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United Way B.C. comes to Cariboo to support community food security, more

A video project aims at gaining community-wide support for food hub
United Way B.C. workers were hosting a booth to engage with the central Cariboo community on Friday, Jul 14, 2023 at the Williams Lake Farmers’ Market. Kara Byrne, from left, Rachel Allan, and Chelsea Ingram were happy to chat about the Central Cariboo Food Hub, iVolunteer and other United Way B.C. initiatives. (Ruth Lloyd photo - Williams Lake Tribune)

United Way B.C. has been working in Williams Lake on a new video project to build support in the community.

Three employees of United Way were at the Williams Lake Farmers’ Market on July 14 to chat with community members about some of the work they are doing across B.C. and in Williams Lake.

Rachel Allan, labour partnership representative, , manager of philanthropy, and Chelsea Ingram, campaign manager, and Kara Byrne were all hosting a table at the market.

United Way has been supporting the creation of a Central Cariboo Community Food Hub in Williams Lake, and is now ready to move to the next stage of development of the project.

The food hub so far has been in the planning, project assessment and initial project stages, focussing on food security.

“Now’s the time for us to start getting the community involved,” said Ingram, noting they are looking for volunteers and making a video to create awareness about where the needs in the community are and how the community can help.

The trio was there to support the group in Williams Lake, led by the Social Planning Council of Williams Lake and Area, in taking their next steps.

The video the group is working on will include interviews with community members as well as key players in the food hub itself, which they refer to as spokes and hubs and will be about the need for the project and how people can get engaged.

Food hub work has included recovering extra produce from both market leftovers and farmers fields, called gleaning. This food can then be distributed to key stakeholders in the community like the Women’s Contact Society and many others.

The local food hub has been supporting youth cooking classes, including making black bean brownies, to provide a good source of protein while also being something tasty enough youth will eat it without protest.

One key project the group does is to salvage leftover produce from farmers’ fields in the fall, most of which would be left and would otherwise go to waste. Instead, the food is gathered by volunteers and then stored in root cellars or made into soups, stocks or other food items which can be given out throughout the year to those in need.

This takes a lot of volunteers and so United Way will help to try and gather more people to help out using their iVolunteer platform.

Both non-profit organizations and those interested in volunteer opportunities to make a difference can connect via the United Way iVolunteer platform.

Their farmer’s market booth was introducing the iVolunteer platform to the community and hoping to get those interested in helping out with the food hub’s food security work including the gleaning from farmers’ fields to register.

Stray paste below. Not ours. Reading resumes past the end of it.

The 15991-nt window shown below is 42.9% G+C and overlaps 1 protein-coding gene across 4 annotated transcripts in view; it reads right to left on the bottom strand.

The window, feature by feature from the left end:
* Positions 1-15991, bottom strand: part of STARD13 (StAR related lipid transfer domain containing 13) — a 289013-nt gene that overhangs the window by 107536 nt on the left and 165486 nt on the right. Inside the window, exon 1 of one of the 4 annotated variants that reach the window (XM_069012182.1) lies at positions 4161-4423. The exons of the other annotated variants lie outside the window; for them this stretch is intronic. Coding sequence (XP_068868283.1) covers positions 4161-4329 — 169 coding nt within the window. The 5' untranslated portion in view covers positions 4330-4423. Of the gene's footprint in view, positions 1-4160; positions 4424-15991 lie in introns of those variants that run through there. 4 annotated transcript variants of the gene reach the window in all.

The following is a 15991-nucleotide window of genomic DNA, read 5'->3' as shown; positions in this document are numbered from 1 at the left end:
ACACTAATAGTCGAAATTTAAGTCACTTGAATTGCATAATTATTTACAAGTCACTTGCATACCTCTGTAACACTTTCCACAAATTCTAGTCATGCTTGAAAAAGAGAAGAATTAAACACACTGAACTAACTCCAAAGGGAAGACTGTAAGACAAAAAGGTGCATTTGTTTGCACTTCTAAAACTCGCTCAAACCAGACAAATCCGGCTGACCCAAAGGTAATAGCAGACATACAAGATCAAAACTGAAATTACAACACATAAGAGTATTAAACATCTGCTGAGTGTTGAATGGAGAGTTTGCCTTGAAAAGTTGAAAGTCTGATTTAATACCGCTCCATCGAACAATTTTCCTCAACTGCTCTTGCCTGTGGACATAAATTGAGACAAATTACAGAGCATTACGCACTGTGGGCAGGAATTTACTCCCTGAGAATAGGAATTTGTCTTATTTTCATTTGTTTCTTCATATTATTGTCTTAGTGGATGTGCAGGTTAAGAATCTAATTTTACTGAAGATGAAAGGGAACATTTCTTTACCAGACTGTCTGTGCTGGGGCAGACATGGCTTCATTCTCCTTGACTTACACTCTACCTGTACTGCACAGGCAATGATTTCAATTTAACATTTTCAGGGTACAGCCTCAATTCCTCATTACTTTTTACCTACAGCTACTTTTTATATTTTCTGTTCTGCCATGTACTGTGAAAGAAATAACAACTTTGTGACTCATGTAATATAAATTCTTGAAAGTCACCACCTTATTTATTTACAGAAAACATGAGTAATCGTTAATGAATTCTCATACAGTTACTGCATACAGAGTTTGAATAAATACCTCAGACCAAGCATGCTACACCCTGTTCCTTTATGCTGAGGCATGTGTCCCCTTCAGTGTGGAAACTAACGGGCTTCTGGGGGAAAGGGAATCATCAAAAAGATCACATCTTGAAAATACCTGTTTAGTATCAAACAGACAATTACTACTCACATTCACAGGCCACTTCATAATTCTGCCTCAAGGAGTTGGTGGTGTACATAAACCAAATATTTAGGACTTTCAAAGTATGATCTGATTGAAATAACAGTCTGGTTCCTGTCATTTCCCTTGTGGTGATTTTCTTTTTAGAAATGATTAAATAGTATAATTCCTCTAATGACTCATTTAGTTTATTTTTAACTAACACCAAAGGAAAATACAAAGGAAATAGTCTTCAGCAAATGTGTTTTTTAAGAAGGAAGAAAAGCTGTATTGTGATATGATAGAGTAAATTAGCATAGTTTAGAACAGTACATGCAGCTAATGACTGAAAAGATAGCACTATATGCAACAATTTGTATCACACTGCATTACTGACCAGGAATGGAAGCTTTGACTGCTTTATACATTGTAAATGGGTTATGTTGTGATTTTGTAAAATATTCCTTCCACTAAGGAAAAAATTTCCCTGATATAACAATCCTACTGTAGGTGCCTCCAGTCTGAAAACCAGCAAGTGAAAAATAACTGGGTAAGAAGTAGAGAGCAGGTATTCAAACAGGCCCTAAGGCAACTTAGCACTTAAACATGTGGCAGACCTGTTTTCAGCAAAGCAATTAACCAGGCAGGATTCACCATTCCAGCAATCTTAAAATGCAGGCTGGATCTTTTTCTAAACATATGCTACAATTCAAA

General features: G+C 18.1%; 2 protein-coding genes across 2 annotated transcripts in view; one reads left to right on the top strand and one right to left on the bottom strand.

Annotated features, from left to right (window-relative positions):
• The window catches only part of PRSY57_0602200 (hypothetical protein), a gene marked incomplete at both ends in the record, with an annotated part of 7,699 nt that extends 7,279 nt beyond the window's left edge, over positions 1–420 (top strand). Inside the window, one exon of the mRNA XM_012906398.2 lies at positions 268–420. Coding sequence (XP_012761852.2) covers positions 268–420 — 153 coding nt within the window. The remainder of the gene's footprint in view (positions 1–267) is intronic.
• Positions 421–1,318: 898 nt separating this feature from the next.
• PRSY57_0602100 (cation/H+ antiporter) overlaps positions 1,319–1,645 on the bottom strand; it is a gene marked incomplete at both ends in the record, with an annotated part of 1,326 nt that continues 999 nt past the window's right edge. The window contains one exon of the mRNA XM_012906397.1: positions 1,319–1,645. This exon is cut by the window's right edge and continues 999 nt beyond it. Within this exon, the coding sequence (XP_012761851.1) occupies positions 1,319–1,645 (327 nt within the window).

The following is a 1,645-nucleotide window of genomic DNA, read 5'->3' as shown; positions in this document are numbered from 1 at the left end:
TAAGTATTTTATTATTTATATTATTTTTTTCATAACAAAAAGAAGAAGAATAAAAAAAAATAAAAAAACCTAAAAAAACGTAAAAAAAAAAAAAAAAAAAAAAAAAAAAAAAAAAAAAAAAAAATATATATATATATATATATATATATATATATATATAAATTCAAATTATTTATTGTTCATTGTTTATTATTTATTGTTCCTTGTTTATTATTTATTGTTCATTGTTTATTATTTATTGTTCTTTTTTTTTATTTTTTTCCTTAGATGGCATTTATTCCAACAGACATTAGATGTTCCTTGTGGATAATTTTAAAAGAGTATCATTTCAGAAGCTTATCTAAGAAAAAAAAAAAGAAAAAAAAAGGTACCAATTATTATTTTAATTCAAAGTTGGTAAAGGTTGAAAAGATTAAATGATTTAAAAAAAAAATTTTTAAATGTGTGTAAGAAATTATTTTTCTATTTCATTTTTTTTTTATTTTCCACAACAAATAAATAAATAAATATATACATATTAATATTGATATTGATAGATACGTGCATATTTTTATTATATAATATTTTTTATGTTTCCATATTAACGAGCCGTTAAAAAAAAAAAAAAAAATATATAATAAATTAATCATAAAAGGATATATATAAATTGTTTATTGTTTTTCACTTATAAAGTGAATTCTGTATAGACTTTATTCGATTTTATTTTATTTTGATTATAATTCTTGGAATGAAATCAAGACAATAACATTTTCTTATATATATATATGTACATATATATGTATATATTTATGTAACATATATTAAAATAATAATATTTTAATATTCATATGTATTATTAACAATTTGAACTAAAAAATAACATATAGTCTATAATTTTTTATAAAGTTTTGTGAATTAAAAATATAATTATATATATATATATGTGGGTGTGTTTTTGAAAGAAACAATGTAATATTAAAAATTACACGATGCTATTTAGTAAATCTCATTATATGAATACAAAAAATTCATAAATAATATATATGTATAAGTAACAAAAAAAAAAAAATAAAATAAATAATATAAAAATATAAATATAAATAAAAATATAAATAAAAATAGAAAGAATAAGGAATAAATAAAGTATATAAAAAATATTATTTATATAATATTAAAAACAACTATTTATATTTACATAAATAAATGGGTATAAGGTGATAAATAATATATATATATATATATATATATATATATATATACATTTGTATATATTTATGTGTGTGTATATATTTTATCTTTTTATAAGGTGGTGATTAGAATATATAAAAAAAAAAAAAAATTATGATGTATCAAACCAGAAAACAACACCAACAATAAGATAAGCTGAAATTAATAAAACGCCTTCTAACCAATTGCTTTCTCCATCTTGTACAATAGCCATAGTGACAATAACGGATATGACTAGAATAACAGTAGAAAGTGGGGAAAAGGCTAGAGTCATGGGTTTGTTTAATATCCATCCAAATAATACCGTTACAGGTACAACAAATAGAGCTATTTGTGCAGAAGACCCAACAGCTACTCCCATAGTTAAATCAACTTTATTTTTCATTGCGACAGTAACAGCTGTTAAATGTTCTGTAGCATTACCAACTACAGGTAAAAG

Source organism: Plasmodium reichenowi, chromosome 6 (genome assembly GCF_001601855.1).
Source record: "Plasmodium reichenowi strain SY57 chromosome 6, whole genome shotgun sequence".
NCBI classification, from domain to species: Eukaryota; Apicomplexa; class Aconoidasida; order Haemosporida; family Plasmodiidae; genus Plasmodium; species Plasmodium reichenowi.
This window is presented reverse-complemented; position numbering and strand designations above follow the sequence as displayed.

When volunteer opportunities arise, volunteers get an email with information on where help is needed and can help if they want.

Ingram said as they have been making their video, people have been telling them what they love about the town is when somebody needs help in the community, all they need to do is ask.

“And the community shows up,” said Ingram.

So she said that is what they are doing, asking for people to come out and support their food hub project, whether that is through donations or volunteerism.

“We’re asking, can we do this, can we all work together and build this thing that will be instrumental for the growth and the health (of the community),” she said.

So far, in their second year, the Central Cariboo Community Food Hub has managed to provide 300 frozen meals and $2,500 in local produce and baked goods, and 2,000 pounds of recovered vegetables to partner organizations. They are increasing capacity for organizations to store healthy food donations through the purchase of freezers and engaging on regional and provincial levels to help support local food production in the region.

The United Way also provides other services to communities in B.C., including an initiative to provide menstrual products for those in need with their Period Promise campaign. While many women can be limited in their ability to participate in many activities every month due to lack of access to affordable period produces, the United Way helps by collecting menstrual products for low income people who need them. At the end of the campaign they share them to non profits in the community.

This year they collected over 28,000 and brought over 2,000 of those to Williams Lake.

“Our vehicle was filled with menstrual products to the brim,” said Ingram.

READ MORE: Central Cariboo Community Food Hub engages on local future of food security

READ MORE: Williams Lake Social Planning Council aims to address food security for the vulnerable

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Ruth Lloyd

About the Author: Ruth Lloyd

After moving back to Williams Lake, where I was born and graduated from school, I joined the amazing team at the Williams Lake Tribune in 2021.
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